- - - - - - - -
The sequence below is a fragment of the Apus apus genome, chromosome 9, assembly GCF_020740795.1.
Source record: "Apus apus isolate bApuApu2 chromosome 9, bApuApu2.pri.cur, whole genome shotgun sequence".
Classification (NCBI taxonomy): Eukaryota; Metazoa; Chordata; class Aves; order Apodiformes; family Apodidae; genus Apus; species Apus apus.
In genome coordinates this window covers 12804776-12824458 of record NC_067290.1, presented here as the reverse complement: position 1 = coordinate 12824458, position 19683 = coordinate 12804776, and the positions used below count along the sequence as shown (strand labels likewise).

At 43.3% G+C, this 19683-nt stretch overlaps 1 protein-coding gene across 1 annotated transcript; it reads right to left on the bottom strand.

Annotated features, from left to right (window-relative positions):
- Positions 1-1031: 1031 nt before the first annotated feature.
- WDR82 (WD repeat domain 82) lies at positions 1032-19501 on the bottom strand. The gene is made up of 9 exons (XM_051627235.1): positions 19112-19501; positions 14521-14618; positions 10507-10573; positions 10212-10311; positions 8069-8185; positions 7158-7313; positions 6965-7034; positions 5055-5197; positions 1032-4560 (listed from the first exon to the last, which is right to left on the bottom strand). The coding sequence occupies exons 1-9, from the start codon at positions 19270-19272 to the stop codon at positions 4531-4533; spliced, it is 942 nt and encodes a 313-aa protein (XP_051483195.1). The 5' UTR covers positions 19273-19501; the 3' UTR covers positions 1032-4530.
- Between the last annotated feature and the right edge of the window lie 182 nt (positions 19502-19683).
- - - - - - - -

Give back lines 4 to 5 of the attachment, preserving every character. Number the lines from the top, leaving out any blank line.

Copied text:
In genome coordinates this window covers 12804776-12824458 of record NC_067290.1, presented here as the reverse complement: position 1 = coordinate 12824458, position 19683 = coordinate 12804776, and the positions used below count along the sequence as shown (strand labels likewise).

At 43.3% G+C, this 19683-nt stretch overlaps 1 protein-coding gene across 1 annotated transcript; it reads right to left on the bottom strand.